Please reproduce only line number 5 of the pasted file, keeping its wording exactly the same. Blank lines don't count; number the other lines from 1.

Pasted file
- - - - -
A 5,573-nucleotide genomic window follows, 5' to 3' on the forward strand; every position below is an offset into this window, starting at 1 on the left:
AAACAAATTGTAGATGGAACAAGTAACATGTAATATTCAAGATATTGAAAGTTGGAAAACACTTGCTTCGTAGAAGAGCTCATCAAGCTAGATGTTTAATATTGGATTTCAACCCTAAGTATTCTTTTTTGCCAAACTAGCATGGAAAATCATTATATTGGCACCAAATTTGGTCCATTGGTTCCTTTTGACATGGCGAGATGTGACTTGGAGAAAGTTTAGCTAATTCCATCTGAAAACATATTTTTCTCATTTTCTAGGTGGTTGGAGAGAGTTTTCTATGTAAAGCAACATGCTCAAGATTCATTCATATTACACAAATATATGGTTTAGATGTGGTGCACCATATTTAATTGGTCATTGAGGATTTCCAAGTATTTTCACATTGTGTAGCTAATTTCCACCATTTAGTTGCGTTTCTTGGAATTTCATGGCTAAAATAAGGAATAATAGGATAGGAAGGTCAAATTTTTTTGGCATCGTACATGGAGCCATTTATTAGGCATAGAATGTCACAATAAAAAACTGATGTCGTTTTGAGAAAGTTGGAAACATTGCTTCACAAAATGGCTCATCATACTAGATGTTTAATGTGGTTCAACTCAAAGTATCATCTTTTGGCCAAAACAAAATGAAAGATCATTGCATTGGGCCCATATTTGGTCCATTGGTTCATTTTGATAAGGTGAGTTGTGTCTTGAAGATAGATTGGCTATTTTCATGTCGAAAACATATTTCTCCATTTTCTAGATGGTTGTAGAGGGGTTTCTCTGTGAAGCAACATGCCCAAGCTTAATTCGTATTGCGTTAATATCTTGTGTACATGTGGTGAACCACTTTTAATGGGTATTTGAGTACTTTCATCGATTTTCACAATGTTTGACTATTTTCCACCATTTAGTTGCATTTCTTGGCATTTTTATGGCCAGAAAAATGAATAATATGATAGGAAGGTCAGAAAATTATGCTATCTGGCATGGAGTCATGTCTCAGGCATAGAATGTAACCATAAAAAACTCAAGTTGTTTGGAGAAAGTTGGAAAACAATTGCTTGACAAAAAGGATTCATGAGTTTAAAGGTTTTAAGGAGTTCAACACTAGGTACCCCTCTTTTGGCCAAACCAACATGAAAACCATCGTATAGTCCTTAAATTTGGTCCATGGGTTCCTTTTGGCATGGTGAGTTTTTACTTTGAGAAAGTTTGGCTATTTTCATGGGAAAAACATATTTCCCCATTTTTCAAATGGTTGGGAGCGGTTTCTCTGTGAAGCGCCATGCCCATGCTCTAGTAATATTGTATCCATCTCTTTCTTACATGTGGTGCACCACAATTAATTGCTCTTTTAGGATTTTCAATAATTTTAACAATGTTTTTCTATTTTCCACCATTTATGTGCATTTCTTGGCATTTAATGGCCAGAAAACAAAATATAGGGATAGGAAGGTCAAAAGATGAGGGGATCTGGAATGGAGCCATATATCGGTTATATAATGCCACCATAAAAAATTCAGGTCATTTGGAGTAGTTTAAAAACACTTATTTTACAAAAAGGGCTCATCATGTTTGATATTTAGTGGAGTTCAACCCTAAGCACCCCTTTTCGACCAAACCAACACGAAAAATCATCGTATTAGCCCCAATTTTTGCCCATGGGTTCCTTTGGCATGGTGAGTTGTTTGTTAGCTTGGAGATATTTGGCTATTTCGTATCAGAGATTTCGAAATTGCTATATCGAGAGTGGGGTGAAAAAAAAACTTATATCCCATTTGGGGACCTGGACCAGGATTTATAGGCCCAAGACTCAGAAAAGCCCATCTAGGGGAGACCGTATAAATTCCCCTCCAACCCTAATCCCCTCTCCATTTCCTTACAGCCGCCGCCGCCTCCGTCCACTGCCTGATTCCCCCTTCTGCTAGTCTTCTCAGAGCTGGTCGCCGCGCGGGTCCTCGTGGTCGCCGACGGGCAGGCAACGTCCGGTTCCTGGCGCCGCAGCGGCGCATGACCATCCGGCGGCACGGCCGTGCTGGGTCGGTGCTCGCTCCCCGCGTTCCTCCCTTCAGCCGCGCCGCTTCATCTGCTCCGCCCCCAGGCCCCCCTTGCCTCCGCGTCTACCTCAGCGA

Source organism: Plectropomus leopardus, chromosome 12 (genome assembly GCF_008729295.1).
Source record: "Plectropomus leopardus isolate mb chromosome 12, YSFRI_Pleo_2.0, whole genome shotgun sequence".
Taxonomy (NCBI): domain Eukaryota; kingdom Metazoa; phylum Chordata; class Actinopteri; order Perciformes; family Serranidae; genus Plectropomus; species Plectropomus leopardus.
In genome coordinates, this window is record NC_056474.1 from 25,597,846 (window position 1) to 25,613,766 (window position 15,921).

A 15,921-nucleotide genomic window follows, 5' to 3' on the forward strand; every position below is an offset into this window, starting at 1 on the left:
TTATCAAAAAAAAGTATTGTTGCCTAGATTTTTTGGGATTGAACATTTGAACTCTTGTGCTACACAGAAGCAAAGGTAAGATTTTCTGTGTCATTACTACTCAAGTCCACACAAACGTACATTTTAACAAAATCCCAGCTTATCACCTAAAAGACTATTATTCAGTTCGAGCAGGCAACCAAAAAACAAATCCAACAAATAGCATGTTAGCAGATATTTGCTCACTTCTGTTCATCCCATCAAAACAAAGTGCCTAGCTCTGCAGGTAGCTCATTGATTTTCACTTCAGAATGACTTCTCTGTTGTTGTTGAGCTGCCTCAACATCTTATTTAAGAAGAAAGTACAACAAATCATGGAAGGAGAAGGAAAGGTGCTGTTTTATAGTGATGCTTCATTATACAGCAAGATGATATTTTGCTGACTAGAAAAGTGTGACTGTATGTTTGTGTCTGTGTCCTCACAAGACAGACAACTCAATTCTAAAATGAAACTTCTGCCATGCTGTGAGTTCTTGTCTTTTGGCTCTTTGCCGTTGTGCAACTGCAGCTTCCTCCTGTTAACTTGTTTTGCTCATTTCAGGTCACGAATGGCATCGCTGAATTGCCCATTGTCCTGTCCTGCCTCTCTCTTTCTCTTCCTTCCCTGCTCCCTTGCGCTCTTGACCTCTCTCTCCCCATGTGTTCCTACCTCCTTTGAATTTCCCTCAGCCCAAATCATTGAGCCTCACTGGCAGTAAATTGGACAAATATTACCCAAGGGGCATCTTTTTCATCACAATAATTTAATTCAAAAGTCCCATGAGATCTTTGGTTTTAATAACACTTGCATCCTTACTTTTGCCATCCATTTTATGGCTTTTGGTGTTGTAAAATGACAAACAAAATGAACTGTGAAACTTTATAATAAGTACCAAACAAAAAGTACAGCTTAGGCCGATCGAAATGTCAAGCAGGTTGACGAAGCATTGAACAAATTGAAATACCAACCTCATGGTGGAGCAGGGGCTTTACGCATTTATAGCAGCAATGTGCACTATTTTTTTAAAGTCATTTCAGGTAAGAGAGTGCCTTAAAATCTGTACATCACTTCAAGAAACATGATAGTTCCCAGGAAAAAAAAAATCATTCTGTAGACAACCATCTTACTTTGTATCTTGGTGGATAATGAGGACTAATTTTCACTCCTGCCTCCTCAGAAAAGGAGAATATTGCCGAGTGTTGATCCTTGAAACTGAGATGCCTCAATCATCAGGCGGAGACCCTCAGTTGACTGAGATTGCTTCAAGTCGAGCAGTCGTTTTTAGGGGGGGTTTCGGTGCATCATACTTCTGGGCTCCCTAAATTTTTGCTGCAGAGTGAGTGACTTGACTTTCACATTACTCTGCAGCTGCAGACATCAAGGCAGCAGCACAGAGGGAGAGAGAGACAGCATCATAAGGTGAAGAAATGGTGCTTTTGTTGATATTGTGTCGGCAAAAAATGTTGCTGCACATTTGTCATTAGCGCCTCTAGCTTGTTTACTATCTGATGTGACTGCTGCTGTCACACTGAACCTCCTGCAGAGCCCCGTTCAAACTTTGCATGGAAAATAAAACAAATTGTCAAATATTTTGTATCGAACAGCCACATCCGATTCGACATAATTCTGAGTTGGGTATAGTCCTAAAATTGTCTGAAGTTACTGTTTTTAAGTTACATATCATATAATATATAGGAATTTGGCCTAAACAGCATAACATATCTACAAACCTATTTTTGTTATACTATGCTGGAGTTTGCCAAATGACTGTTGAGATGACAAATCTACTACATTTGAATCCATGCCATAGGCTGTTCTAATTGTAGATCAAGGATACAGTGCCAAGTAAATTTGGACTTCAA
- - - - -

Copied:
Taxonomy (NCBI): domain Eukaryota; kingdom Metazoa; phylum Chordata; class Actinopteri; order Perciformes; family Serranidae; genus Plectropomus; species Plectropomus leopardus.